The only person that doesn't like Paul is Nic. She is the most uptight parent as well as the most successful. Jules likes him though. As she starts her own gardening business, Paul helps out finds the love that she's been missing. Is she now straight? Questions like this are asked numerous times and there is never an easy explanation. But they must get in touch with their personal feelings. I often see people bashing the ending for being too feminist and whatnot, but I disagree. The rejection of Paul to the very last frame is very powerful in showing the love and endurance in the family. So strong, that they really have nothing to worry about as a whole soon after. Do they keep in touch with Paul? Of course. The power of love in the family is too strong to let anybody stand in their way. And Paul is such a significant part of their lives. Nothing had to be spelled out for me.
One thing that I love about this film that I hardy ever see people praise is the general look. The cloudless blue skies with the beautiful sun beating down on the gardening and the Los Angeles area are all so gorgeous.
But of course, the characters are all to thank. They are all so well-developed and so well- performed. I felt so much greatness behind everything that happened. Here is a film that knows and likes the characters, exactly the way they are. So we end up loving them too.
Bening and Moore play Nic and Jules a loving west coast lesbian couple
with two children, a level-headed 18-year old daughter called Joni
(after Joni Mitchell) and a slightly confused and wayward 15-year old
son called Lazer (for reasons not explained). The children are half-
siblings with Joni conceived by the slightly more butch Nic and Lazer
conceived by the slightly more feminine Jules with both having the same
sperm donor father - revealed very early on to be the laid-back Paul
(Ruffalo), a moderately successful co-op farmer and restaurant owner
who I would tag as being 'hippy'.
Lazer has an overwhelming urge to know more about his sperm donor father but, because of his age, he needs his sister's help. Joni contacts the clinic who contacts Paul for permission and the resultant meeting of the children with the father they know nothing about and then the meeting of the mothers with their previously unknown sperm donor sends the dynamic between all five in different and difficult directions as they discover more and more about each other...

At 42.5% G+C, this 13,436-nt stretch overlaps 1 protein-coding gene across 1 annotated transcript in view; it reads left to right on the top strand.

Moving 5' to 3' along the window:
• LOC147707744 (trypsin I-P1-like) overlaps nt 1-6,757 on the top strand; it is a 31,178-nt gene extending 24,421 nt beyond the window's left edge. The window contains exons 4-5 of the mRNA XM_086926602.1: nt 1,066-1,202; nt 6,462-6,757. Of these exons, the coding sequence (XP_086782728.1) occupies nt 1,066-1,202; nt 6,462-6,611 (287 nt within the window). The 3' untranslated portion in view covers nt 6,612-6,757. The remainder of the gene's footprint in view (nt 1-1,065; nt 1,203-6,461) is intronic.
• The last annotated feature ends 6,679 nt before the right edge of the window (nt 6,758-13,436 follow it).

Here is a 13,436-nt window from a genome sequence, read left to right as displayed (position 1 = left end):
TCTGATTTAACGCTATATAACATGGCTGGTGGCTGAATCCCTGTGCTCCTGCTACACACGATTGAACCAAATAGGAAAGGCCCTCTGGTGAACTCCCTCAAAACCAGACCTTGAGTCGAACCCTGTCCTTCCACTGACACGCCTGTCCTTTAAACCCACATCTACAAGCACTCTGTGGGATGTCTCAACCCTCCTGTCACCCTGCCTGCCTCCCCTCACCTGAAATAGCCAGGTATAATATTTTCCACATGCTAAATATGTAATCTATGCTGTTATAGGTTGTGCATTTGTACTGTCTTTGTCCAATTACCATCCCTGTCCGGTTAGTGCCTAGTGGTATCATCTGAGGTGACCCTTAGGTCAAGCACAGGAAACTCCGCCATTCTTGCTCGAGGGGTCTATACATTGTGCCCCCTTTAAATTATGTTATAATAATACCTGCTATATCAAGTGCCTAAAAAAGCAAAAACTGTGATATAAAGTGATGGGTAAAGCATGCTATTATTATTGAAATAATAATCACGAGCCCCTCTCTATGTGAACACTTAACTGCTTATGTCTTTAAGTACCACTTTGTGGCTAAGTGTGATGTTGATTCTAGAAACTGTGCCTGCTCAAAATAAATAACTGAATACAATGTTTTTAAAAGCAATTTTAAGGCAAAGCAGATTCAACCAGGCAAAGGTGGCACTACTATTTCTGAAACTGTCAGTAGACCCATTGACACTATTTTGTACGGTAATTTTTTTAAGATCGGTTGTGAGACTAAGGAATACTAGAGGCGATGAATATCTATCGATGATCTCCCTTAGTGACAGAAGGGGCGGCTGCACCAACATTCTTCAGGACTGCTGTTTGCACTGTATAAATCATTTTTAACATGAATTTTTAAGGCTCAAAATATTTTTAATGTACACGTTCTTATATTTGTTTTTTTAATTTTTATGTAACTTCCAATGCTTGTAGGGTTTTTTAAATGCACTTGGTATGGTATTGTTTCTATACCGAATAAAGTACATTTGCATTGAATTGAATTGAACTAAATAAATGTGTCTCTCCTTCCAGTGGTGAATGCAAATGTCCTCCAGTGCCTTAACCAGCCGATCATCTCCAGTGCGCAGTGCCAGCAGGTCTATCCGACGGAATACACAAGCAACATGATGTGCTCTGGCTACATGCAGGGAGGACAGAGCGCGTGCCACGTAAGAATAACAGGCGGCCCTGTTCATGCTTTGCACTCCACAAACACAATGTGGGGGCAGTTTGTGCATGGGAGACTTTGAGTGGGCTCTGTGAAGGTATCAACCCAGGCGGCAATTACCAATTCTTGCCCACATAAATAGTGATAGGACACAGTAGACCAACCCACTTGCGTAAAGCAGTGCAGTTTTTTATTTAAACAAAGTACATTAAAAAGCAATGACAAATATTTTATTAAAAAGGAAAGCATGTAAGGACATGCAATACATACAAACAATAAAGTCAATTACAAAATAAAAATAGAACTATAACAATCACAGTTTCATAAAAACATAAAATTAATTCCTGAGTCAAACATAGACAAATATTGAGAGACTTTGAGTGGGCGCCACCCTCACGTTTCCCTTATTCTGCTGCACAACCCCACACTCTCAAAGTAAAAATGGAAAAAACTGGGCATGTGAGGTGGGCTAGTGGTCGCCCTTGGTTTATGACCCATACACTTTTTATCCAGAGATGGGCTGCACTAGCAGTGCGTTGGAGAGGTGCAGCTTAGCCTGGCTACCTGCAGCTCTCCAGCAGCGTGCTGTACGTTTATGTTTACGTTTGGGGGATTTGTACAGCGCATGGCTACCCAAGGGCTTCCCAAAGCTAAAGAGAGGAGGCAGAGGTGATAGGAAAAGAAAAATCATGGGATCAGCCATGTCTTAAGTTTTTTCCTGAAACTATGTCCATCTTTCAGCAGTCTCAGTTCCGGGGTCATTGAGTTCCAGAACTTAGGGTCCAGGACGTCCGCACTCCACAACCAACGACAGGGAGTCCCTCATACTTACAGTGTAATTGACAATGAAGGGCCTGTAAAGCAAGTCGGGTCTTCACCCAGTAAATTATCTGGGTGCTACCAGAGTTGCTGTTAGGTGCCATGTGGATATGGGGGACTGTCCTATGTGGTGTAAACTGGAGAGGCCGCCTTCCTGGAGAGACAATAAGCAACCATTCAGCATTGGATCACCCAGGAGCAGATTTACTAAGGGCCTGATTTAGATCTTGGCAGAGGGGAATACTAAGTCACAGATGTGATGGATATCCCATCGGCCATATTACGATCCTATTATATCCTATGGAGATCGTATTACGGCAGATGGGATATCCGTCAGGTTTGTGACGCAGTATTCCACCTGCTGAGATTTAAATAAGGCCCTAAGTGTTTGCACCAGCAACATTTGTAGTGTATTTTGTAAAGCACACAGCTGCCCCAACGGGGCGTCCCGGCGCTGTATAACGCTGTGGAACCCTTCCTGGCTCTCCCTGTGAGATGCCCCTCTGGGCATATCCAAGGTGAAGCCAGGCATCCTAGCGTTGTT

7/10. Definitely worth a watch.
When it comes to lesbians, the message is so often, that we like to
sleep with men also & need penis oriented things to get off. In the
early 90's the gay women often met a tragic end and died and slept with
men. ie. chasing Amy. What Hollywood likes are bisexuals, and lesbians
identity is washed away. Even porn shows us happily adding a man to the
mix. Perhaps we die of an overdose or falling off a cliff (actual
examples seen similar to ones we've seen over and over). The overall
message conveyed: Stick to women only and you will die or be miserable.
Think of Brokeback Mountain - death and misery for gay men. Other films
in Hollywood give gay men HIV.
Message repeated to men constantly: gay/lesbian women are actually bisexual and like having sex with men. Effectively Hollywood is eradicating the lesbian identity (which is: women who do not have sex with men) by having characters self-identify as "lesbian" but behave as bisexual. It made gay marriage look sad, sexless, undesirable and full of conflict.
This is turn has an affect on how gay women are treated in society. numerous people have has asked me whether lesbians sleep with men after seeing this film. Why? For the reason that the character said she is a lesbian, but has has sex with men. My girlfriend's boss actually asked her to go to a hotel with him after seeing this movie even though she identifies as lesbian. I had to explain to my whole family that this is not how lesbians are. Thanks Julianne Moore for making lesbians fight even harder to not have their identity eradicated by straight people. This film was TOXIC to our relationships with straight society.
When we have so LITTLE representation in Hollywood, each representation impacts us A LOT. Sleep with men? You are bisexual, not a lesbian. period. If a straight man slept with another man and then said he was straight to his wife, no one would accept his self-proclaimed straight identity and this would not have nominated this for best comedy.
This film was lame to begin with with crappy writing, dumb story, virtually every actor in this is now a complete sell out compromising all artistic integrity. These actors say they are gay positive, but contribute to gay oppression and homophobia.
If Julianne Moore said: I am bisexual and the film portrayed her as having hot sex with her "female" partner "also", without any penis present, MAYBE it would have been less offensive. Message: without male penis sex is lame.
People supporting this film don't understand that Hollowood is wiping out lesbian identity, along with black people, Beigians, south indians, Chinese, etc. You are probably straight f you like this film and any self-respecting gay/lesbian person, which excludes bisexuals here, would not like this film. I do think that educated bisexuals will also see this as offensive.
film=garbage. More like HATE propaganda.
*** This review may contain spoilers ***
PERFECT DRAMA ON MARRIAGE AND FAMILY VALUES The Kids Are All Right
Review, by Douglas Vidal Original title: The Kids Are All Right Title
in Portuguese: Minhas Mães e Meu Pai Country: USA Genre: Comedy / Drama
Year of release: 2010 Director: Lisa Cholodenko Cast: Annette Bening,